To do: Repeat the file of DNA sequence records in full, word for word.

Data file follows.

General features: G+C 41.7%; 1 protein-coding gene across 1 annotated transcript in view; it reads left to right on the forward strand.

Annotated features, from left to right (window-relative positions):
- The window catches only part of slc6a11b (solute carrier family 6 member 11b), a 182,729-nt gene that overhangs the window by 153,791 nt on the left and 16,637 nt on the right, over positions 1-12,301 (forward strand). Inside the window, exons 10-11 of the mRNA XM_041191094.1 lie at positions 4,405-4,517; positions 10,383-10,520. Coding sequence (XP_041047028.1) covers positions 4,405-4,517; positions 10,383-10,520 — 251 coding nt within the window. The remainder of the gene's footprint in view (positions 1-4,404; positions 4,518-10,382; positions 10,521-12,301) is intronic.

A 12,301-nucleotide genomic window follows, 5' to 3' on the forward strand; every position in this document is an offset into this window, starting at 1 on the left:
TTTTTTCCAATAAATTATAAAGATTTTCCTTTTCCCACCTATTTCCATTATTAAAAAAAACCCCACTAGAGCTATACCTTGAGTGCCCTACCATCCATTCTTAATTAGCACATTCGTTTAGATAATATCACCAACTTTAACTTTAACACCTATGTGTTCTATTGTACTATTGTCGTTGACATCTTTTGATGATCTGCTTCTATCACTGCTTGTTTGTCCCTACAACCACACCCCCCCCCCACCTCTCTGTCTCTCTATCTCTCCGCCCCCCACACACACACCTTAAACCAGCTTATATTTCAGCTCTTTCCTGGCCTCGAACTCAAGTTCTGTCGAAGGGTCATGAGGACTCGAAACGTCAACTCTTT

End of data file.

General features: G+C 41.7%; 1 protein-coding gene across 1 annotated transcript in view; it reads left to right on the forward strand.

Annotated features, from left to right (window-relative positions):
- The window catches only part of slc6a11b (solute carrier family 6 member 11b), a 182,729-nt gene that overhangs the window by 153,791 nt on the left and 16,637 nt on the right, over positions 1-12,301 (forward strand). Inside the window, exons 10-11 of the mRNA XM_041191094.1 lie at positions 4,405-4,517; positions 10,383-10,520. Coding sequence (XP_041047028.1) covers positions 4,405-4,517; positions 10,383-10,520 — 251 coding nt within the window. The remainder of the gene's footprint in view (positions 1-4,404; positions 4,518-10,382; positions 10,521-12,301) is intronic.

A 12,301-nucleotide genomic window follows, 5' to 3' on the forward strand; every position in this document is an offset into this window, starting at 1 on the left:
TTTTTTCCAATAAATTATAAAGATTTTCCTTTTCCCACCTATTTCCATTATTAAAAAAAACCCCACTAGAGCTATACCTTGAGTGCCCTACCATCCATTCTTAATTAGCACATTCGTTTAGATAATATCACCAACTTTAACTTTAACACCTATGTGTTCTATTGTACTATTGTCGTTGACATCTTTTGATGATCTGCTTCTATCACTGCTTGTTTGTCCCTACAACCACACCCCCCCCCCACCTCTCTGTCTCTCTATCTCTCCGCCCCCCACACACACACCTTAAACCAGCTTATATTTCAGCTCTTTCCTGGCCTCGAACTCAAGTTCTGTCGAAGGGTCATGAGGACTCGAAACGTCAACTCTTT